One night we went to Zooma's for dinner. This is a western asian fusion restaurant run by one of the sweetest men we have met! The place was a little hard to find though because it is located in a box market. Box markets are these outdoor shopping/entertainments malls they have built in Siem Reap. The stalls are constructed from old, brightly colored shipping containers and they look really fun and industrial! If you ask any one working in the box market they will kindly point you in the direction of Zooma's! Upstairs, there is a beautiful "rooftop" patio with dining tables. The owner was sooo kind and wanted to make sure all of his guests had the absolute best experience (A trend I really noticed here in Cambodia). He always checked on us and our food to make sure it was perfect, and while he was serving our main dishes he even offered to remake our food if we didn't love it! The food was sooo delicious and my $4 giant Mai Tai pulled it all together nicely. We really wanted to go back there a second time, but our schedule got too crowded so sadly we couldn't :(
One day, after exploring ancient temples in Angkor Wat we went to New Hope for a late lunch. New Hope is a beautiful restaurant located in the courtyard of a children's school. Now, I know that may sound weird but it will make sense. New Hope is an organization in Siem Reap started by a local man and his wife. They saw the poverty that is very present in the country and wanted to help. So they began New Hope Cambodia. They now have many branches that help so many different aspects of need in Cambodia. Including education, heath, sponsorship and outreach. The restaurant is set up to help train adults in Siem Reap about the food and service industry, so they can gain careers and support their families with a stable job. With the proceeds going toward the organization! The service was very good and the food was fantastic! They offered a set menu (which our friends got) and they also offered a la carte dishes. You are welcome to tour the school and learn more about the organisation.
Another day, again after wandering the temples of Angkor Wat we stopped into Sister Srey. It's a beautiful Aussie cafe started by two sisters! They serve delicious wholesome food and coffee with so many GF, Vegan and paleo options. We just stopped in to grab a pre-dinner snack while walking around town. And I couldn't help myself when I saw the raw macadamia brownie. Now I’m not a sweets person, and I don't have a sweet tooth at all. But give me a raw dessert or anything with macadamia nuts and I’m down! Raw desserts are, in my mind, the way to go. They have just the right amount of sweetness and I always love all the textures they have going on. My friend got the chicken salad and said it was amazing!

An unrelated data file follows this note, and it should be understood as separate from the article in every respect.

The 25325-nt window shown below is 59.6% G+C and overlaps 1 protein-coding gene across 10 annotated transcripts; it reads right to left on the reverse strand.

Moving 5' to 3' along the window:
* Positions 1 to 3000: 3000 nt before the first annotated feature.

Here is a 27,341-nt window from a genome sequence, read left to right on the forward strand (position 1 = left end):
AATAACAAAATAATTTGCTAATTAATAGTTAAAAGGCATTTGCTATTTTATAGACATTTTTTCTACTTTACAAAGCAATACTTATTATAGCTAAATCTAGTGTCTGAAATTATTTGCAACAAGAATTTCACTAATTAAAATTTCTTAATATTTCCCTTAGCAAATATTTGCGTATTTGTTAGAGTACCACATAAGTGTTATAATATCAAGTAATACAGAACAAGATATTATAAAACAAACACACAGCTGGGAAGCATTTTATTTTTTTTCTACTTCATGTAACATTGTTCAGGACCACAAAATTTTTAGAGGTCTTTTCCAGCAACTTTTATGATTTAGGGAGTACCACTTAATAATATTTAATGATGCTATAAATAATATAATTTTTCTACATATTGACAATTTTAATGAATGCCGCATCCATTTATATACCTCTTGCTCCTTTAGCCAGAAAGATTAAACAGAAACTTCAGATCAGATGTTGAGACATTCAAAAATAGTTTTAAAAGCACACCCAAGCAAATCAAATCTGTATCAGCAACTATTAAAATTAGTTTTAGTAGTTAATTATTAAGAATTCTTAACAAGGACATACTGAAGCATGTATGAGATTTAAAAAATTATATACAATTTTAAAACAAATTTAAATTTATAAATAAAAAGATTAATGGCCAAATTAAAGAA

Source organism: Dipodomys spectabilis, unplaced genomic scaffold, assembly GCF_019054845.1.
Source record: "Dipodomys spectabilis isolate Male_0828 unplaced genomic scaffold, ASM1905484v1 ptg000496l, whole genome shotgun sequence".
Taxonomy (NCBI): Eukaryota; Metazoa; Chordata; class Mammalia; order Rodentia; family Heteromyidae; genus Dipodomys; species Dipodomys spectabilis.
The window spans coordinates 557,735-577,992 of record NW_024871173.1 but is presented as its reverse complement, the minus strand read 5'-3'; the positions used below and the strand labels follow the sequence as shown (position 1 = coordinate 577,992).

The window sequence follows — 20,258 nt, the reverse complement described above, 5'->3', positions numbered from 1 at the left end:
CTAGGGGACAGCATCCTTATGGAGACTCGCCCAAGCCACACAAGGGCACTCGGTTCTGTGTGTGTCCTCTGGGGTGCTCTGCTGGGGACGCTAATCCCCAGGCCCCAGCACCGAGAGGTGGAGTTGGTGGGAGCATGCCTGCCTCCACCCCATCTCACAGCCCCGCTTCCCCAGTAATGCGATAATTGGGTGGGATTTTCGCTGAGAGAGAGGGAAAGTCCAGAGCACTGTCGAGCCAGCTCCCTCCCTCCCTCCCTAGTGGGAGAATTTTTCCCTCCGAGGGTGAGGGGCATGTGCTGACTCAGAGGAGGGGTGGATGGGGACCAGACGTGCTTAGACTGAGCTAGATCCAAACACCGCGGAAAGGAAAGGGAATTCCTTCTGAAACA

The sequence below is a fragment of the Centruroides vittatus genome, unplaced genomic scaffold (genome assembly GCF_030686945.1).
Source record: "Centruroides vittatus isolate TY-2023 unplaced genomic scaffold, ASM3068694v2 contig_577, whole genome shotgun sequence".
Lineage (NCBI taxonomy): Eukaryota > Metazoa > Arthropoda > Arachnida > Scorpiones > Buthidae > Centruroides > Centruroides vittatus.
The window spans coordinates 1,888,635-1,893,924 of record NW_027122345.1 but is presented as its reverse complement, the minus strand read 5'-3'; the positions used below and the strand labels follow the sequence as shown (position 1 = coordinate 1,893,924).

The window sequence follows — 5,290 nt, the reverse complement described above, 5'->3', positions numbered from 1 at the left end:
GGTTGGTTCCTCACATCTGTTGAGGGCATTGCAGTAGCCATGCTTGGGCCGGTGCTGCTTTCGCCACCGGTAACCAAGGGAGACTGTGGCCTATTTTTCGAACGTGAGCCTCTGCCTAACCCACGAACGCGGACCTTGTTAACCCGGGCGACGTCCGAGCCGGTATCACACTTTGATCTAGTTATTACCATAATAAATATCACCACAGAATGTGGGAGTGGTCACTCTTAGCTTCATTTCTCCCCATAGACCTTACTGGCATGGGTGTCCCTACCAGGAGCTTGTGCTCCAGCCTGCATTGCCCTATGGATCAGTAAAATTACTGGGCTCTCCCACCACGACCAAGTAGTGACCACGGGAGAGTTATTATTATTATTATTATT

We did try a few places that were smaller, local establishments we chose while we were walking along the road. They were all delicious and slightly cheaper than the restaurants we were going to. I didn't get the names of the places, but there are so many like them around. They served the typical Asian fusion foods you find all over South East Asia, as well as local Khmer cuisine! A lot of places serve Chinsese food too, since FLOCKS of Chinese tourists come to Siem Reap to visit the Angkor Wat temples.
Getting around Siem reap is pretty easy. There are tonnes of tuk tuk's to drive you around! We paid between $1.50-$2.00 USD each way to get into town. The drivers will ask for somewhere between $3.00-$5.00 a ride initially but its easy to barter them down. One day we went on a visit to the Camodia War Museum in Siem Reap, and organized a round trip ride on a tuk tuk for $5 USD. The driver waited for us outside the museum till we were done. To read about the museum see my post here! We didn't rent scooters, we didn't really see any options to rent here. They also drive on the right side of the road here (which is the correct side) but after 2 months of driving on the left side in Africa and Thailand we were worried about getting confused haha.
There were many great shopping options in Siem Reap. There is a big duty free store called T Galleria. We didn't go there because I didn't think I could afford to buy brands like Moshino, even at duty free prices. And the parking lot was always swarmed with Chinese tour buses. If you head downtown there is a great Old Market selling your classic cheap souvenirs and clothes. I purchased an Angkor Wat t-shirt for $3 (which I later found out was still expensive) and a book on the Khmer rouge for $4! At night near Pub Street downtown, there is a night market. There you will find more options for the same stuff you see at all the stalls, but more selection and surrounded by yummy food vendors!
I really regret not buying some of the beautiful paintings of Angkor Wat we saw in Siem reap. They are mass-produced, no matter how much the seller insists her brother or friend painted them. I still thought they were extremely beautiful. But Greg convinced me it would be too hard to get home. Especially since I wanted a huge 3x5 foot one! The prices can start around $150 USD for the large ones, but I bartered one down to $35 USD quite easily. Smaller ones start at $20- $75 USD. The paintings are usually displayed on frames, but the vendor can remove it from the frame for you, and wrap it tightly in a nice tube. Making transport wayyy easier and it wont damage the paint. I am so sad I didn't buy one. I thought I would be able to find a similar print I could order when we got home. I looked into prices already and they are $250+ :(
Siem Reap was honestly one of the top places I have visited IN MY LIFE. That's saying a lot coming from me. I know one day I will return to this amazing country. I am already planing the trip in my mind!
I hope you enjoyed reading this post about spending a few days in Siem Reap! I hope it can serve as some guide to anyone wanting to visit.
Thanks for reading <3